We all have email, so pat yourself on the back and cross that off your list. But what happens to those important “drive-by” conversations? Some form of instant messaging system should be required for all staff when approaching remote work for non-profits. Slack or Glip are popular options. This allows folks to ask quick questions of one or more people or post a quick announcement to all staff. You can create different channels for teams or projects. Also, consider creating a fun channel for water cooler type chat. Not everyone wants in on the “Love Is Blind” channel? That’s ok, maybe they want to exchange book recommendations on the “book club” channel. Fun channels can substitute for lunchroom or water cooler chats. It’s an outlet that your staff needs during a time of extended isolation. And hey, it’s pretty fun to have a distraction from that grant report or spreadsheet to dish about the latest celebrity gossip while you rest and reset your brain for a moment. Leadership can set the tone for these fun channels – and always, these are optional – but it will help staff understand what acceptable chat with the entire office is. Trust your staff; they need flexibility in this time, and you might learn about an awesome new book or artist, not to mention that you will demonstrate to your staff that you are a leader who can adapt and show your fun side a little bit – you’ll be amazed at what opening up with your staff can do for morale and comradery.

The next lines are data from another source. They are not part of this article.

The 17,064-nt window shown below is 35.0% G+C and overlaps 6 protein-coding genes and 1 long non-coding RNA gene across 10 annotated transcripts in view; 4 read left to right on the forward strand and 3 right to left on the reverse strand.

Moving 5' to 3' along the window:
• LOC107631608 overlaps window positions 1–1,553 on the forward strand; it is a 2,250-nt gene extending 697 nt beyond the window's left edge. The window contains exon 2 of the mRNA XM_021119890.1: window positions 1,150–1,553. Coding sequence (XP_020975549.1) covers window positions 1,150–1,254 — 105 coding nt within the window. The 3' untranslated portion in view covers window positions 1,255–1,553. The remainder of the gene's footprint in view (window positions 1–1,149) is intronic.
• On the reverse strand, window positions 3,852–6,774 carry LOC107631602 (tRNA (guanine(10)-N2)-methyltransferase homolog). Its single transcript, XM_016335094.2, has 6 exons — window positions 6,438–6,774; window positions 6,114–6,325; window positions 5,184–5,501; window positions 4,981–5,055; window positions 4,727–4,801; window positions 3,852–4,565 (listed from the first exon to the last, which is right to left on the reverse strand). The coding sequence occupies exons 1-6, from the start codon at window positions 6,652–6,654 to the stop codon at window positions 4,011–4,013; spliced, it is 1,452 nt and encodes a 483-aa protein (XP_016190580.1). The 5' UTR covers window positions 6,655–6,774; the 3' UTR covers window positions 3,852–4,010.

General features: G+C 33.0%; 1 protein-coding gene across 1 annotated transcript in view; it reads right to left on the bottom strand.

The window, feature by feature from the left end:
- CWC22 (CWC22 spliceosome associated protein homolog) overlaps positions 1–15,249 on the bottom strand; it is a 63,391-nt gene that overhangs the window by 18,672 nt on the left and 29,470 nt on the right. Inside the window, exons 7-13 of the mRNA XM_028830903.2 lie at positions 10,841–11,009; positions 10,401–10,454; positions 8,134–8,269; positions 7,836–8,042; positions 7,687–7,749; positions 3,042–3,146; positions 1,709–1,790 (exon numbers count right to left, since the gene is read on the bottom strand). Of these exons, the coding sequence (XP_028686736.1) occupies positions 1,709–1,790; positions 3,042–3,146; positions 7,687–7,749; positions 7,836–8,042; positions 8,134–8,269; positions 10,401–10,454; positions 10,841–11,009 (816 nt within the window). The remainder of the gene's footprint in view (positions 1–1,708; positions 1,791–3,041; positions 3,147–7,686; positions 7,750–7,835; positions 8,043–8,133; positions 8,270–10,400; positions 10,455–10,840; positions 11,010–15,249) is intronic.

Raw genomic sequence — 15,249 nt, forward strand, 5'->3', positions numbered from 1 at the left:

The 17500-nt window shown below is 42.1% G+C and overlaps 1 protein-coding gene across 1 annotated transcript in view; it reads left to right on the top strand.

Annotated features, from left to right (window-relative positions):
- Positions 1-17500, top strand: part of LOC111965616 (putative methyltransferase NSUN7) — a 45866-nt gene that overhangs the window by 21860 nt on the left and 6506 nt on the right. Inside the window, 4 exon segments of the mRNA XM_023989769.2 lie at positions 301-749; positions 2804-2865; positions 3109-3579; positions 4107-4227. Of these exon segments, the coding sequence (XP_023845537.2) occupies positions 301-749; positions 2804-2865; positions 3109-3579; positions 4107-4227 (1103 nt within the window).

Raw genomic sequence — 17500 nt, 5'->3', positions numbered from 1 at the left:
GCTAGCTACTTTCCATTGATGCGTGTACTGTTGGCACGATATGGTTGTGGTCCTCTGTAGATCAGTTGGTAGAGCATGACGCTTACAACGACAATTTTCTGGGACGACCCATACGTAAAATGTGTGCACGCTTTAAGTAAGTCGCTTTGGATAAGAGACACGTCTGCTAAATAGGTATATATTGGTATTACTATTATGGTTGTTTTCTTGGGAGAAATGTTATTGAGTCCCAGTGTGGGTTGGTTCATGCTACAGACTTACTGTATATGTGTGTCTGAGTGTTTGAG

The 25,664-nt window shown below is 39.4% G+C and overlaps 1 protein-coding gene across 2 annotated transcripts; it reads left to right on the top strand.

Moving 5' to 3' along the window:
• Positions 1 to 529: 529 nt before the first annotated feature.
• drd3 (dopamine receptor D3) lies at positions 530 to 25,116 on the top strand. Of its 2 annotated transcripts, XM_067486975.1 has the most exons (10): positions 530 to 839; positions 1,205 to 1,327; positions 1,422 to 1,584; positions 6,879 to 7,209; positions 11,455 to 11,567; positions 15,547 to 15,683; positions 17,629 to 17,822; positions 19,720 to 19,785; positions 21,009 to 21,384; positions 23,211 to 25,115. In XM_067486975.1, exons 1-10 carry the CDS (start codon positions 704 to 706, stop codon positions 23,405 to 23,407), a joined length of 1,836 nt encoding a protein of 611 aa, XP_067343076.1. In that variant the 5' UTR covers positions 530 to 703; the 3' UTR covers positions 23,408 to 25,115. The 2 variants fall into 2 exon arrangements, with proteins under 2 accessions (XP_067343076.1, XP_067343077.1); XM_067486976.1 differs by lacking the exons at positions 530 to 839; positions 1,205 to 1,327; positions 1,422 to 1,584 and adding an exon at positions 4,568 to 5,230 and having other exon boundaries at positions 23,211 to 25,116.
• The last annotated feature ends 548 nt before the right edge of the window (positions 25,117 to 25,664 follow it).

Your organization should have a video chat/meeting service that can accommodate both one-on-one meetings and larger gatherings, like staff meetings or meetings with outside partners. In general, face-to-face meetings are always better, but video is second best. Think about how often you read someone’s face or body language to better understand. And, in a time when people may feel more isolated than usual, video communication can provide a much-needed touch point in remote work for non-profits.
Conference call dial-in
Make sure everyone has their own number they can access at any time. There are a ton of free options on the market.
2. Check in, check in, check in!
If your office doesn’t already have a check-in culture, now is the time to change that. With everyone in different places, those quick drive-by questions may not get answered at the same rate. Each supervisor should set up multiple check-ins with their staff per week—even if you used to do this only once a week. Now is the time for over-communication. Communication is critical.